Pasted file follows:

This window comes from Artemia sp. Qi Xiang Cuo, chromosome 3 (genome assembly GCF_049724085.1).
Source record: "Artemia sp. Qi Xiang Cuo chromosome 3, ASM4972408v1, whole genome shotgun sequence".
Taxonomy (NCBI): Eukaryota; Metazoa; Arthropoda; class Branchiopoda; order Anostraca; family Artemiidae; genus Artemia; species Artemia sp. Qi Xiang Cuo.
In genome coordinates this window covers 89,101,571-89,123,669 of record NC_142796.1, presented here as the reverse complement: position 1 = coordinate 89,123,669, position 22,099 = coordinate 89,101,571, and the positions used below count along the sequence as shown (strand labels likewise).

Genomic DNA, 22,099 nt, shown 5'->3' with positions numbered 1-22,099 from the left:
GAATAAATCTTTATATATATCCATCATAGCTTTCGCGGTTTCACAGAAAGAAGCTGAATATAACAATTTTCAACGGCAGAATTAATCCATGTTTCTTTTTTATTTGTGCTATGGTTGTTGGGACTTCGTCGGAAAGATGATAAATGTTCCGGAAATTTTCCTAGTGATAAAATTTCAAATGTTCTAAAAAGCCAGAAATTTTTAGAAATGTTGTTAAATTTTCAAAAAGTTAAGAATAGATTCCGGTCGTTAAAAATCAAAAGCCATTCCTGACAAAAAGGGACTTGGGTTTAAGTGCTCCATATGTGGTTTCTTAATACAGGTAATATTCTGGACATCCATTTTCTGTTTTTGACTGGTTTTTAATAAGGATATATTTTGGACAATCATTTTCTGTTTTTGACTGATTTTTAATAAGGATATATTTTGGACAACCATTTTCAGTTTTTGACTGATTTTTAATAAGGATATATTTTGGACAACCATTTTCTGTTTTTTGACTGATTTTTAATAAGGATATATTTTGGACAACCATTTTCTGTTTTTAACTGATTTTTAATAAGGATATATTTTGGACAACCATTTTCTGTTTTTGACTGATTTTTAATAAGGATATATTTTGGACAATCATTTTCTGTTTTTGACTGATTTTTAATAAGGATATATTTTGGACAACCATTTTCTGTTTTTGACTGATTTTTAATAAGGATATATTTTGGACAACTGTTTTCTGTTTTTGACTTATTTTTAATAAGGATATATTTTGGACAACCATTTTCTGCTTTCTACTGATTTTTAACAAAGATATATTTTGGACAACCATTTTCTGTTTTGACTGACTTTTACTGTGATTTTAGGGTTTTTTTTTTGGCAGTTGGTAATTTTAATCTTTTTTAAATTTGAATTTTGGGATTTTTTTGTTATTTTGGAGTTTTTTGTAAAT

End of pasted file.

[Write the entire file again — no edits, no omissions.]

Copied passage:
This window comes from Artemia sp. Qi Xiang Cuo, chromosome 3 (genome assembly GCF_049724085.1).
Source record: "Artemia sp. Qi Xiang Cuo chromosome 3, ASM4972408v1, whole genome shotgun sequence".
Taxonomy (NCBI): Eukaryota; Metazoa; Arthropoda; class Branchiopoda; order Anostraca; family Artemiidae; genus Artemia; species Artemia sp. Qi Xiang Cuo.
In genome coordinates this window covers 89,101,571-89,123,669 of record NC_142796.1, presented here as the reverse complement: position 1 = coordinate 89,123,669, position 22,099 = coordinate 89,101,571, and the positions used below count along the sequence as shown (strand labels likewise).

Genomic DNA, 22,099 nt, shown 5'->3' with positions numbered 1-22,099 from the left:
GAATAAATCTTTATATATATCCATCATAGCTTTCGCGGTTTCACAGAAAGAAGCTGAATATAACAATTTTCAACGGCAGAATTAATCCATGTTTCTTTTTTATTTGTGCTATGGTTGTTGGGACTTCGTCGGAAAGATGATAAATGTTCCGGAAATTTTCCTAGTGATAAAATTTCAAATGTTCTAAAAAGCCAGAAATTTTTAGAAATGTTGTTAAATTTTCAAAAAGTTAAGAATAGATTCCGGTCGTTAAAAATCAAAAGCCATTCCTGACAAAAAGGGACTTGGGTTTAAGTGCTCCATATGTGGTTTCTTAATACAGGTAATATTCTGGACATCCATTTTCTGTTTTTGACTGGTTTTTAATAAGGATATATTTTGGACAATCATTTTCTGTTTTTGACTGATTTTTAATAAGGATATATTTTGGACAACCATTTTCAGTTTTTGACTGATTTTTAATAAGGATATATTTTGGACAACCATTTTCTGTTTTTTGACTGATTTTTAATAAGGATATATTTTGGACAACCATTTTCTGTTTTTAACTGATTTTTAATAAGGATATATTTTGGACAACCATTTTCTGTTTTTGACTGATTTTTAATAAGGATATATTTTGGACAATCATTTTCTGTTTTTGACTGATTTTTAATAAGGATATATTTTGGACAACCATTTTCTGTTTTTGACTGATTTTTAATAAGGATATATTTTGGACAACTGTTTTCTGTTTTTGACTTATTTTTAATAAGGATATATTTTGGACAACCATTTTCTGCTTTCTACTGATTTTTAACAAAGATATATTTTGGACAACCATTTTCTGTTTTGACTGACTTTTACTGTGATTTTAGGGTTTTTTTTTTGGCAGTTGGTAATTTTAATCTTTTTTAAATTTGAATTTTGGGATTTTTTTGTTATTTTGGAGTTTTTTGTAAAT